DRC and DFM are test routines that analyse a data set according to predefined parameters. We use both to check manufacturability at the quotation stage.
Design Rule Check (DRC) is an integral part of the layout process and has been used for decades. With the aid of stored basic parameters, the search for defects begins for structures that fall short of spacings and widths. It also checks the integrity of the signal network across all layers of the board.
However, a successfully completed DRC test of the layout only makes a limited statement about the manufacturability.
The Design for Manufacturing (DFM) test can be seen as an extended failure analysis, but related to the DRC.
Both are subject to predefined parameters. Unfortunately, these often do not reflect the production process used.
This contributes significantly to the fact that 80% of the data goes into production with layout changes. In practice, this means a lot of administrative work for everyone involved. The cost of a PCB increases enormously if the manufacturing process has to be interrupted or corrected. The same applies to the product cost of a PCB. Conversely, production-ready DFM & DRC principles that are already integrated into the layout design save a large number of revisions and are therefore worth their weight in real money. At the same time, they reduce time and complications - which ultimately has a positive effect on quality.


DFM-Basic rules

DFM is the definition of basic rules and controls that ensure a smooth manufacturing process. Besides the material and the manufacturing process, this set of rules related to the layout, is relatively simple and is widely applicable across technologies.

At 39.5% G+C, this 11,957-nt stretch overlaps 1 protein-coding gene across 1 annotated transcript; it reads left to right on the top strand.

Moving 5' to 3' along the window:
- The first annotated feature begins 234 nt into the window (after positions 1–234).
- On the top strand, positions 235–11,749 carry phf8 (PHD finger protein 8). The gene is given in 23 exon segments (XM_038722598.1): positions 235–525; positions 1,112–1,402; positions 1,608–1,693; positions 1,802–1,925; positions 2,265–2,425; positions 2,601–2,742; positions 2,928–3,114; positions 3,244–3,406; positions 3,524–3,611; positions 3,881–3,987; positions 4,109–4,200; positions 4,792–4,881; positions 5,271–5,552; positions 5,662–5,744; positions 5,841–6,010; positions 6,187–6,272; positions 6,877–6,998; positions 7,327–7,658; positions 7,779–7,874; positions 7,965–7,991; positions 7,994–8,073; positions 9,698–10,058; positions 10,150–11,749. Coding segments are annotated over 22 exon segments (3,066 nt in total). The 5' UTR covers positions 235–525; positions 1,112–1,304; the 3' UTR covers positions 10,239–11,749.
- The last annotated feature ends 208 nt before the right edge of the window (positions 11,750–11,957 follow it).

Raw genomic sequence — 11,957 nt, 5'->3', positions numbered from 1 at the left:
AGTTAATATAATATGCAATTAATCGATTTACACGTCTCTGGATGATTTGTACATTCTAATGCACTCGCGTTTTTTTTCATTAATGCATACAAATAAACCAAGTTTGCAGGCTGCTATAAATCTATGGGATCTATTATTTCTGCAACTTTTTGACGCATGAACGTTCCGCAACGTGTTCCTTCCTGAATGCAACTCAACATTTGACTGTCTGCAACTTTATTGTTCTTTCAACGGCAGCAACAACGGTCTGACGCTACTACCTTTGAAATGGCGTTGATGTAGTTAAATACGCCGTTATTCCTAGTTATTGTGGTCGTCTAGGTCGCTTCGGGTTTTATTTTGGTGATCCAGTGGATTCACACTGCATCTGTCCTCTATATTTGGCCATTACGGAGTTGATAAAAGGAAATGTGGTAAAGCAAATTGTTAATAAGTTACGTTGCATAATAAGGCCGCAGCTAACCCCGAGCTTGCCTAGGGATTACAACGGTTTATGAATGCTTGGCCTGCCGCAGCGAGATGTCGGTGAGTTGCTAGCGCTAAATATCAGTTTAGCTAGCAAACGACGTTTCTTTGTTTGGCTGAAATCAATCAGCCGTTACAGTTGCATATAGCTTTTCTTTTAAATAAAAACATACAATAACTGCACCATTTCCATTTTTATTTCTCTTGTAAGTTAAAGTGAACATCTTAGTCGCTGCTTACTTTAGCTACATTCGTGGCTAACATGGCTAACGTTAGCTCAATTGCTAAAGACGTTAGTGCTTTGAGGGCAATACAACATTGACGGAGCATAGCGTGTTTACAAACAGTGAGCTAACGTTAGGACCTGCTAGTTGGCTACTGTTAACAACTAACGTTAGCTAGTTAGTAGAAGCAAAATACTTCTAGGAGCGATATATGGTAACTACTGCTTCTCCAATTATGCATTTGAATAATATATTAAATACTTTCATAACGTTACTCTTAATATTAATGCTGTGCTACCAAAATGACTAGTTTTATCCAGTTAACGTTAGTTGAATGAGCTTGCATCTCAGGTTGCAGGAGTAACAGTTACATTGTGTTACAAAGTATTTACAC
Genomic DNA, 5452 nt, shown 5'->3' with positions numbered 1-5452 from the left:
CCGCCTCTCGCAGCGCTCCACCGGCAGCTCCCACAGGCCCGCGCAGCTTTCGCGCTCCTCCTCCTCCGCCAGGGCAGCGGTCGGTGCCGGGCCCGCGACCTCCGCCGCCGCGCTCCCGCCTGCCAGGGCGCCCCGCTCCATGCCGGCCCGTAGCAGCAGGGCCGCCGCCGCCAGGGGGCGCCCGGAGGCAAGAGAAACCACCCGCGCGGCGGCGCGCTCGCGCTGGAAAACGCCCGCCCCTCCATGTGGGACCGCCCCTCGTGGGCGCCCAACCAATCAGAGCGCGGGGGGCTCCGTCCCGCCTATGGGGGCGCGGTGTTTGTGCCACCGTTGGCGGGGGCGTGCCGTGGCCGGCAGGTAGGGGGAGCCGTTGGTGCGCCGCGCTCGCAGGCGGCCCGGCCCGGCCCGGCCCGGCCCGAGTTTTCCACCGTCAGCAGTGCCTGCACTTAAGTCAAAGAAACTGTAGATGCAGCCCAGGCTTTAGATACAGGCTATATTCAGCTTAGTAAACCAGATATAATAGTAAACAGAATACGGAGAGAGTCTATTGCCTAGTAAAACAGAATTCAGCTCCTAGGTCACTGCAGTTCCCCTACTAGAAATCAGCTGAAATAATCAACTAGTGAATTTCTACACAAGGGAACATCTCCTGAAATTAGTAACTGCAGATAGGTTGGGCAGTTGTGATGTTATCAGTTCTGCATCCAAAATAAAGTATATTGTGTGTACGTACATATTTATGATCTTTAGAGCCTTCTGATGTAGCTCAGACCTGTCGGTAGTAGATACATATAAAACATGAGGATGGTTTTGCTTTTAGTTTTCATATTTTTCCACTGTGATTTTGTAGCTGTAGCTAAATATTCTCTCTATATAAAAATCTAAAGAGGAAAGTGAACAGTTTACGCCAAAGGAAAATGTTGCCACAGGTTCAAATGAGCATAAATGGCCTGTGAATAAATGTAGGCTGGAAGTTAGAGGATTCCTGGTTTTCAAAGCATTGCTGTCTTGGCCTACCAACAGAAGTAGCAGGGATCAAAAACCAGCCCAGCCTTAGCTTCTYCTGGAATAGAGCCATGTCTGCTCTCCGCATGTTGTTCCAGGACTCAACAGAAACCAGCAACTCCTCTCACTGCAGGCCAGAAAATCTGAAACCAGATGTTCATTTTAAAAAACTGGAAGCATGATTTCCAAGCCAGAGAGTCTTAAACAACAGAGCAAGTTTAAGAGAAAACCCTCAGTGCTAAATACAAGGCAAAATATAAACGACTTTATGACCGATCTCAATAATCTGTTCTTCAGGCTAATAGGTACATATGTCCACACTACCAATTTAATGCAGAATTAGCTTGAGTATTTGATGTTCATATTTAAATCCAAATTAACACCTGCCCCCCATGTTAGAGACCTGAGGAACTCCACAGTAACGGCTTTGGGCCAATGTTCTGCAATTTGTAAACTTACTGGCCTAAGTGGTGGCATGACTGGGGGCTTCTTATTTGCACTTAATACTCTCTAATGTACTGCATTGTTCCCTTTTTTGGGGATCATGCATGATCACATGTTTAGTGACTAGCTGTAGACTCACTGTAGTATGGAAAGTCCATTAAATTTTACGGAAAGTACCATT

Copper areas & feature sizes are the start of what manufacturers call a good manufacturable layout. Copper should be present in as large an area as possible - important for homogeneous resin distribution, avoiding short circuits and ensuring a uniform dielectric constant.

Structures - Trace widths and insulations deserve a lot of attention - just because the finest structures are possible doesn't mean they are necessary. Trace widths and insulations are very closely correlated - a good layout ideally takes this into account with the widest possible values. It is a compromise between what is technically necessary, the technologies and the material constructions.

Working rule

Layout - Acid Traps

Narrow recesses, sharp corners and 90° angles concentrate and fix the etching medium, which can lead to over-etching of these areas. Structures that are as wide open as possible or rounded compensating loops improve the situation.

Acid trapsAcid traps

Mechanical Contour Machining

Mechanical finishing by milling or scoring requires different minimum distances from the copper edge to the PCB edge.

Contour Machining - Milling

Milling of a PCB supplied as a single piece or in a panel array with non-perforated bars requires a minimum clearance of 0.25mm.

Milling - with perforated bars

Perforated bar joints ensure that no material protrudes over the edge when the part is separated. To achieve this, the holes of the perforation are placed 0.1 and 0.2 mm inside the board. This increases the required copper-free clearance to 0.5 mm.

MillingMilling tabs

Contour machining - scoring

A score runs at a 30 degree angle on both sides along the edge of the board. The minimum distance of the copper from the scored edge is determined by the manufacturing tolerance, the final thickness of the board and the depth of the scoring. The latter two factors determine the thickness of the joining material - the remaining web.

Final material thickness up to 0.8 mm = requires 0.25 mm minimum distance from copper edge to PCB edge.

Final material thickness up to 1.6 mm = requires 0.40 mm minimum distance from copper edge to PCB edge.

Final Material thickness up to 2.0 mm = requires 0.50 mm minimum distance from copper edge to PCB edge.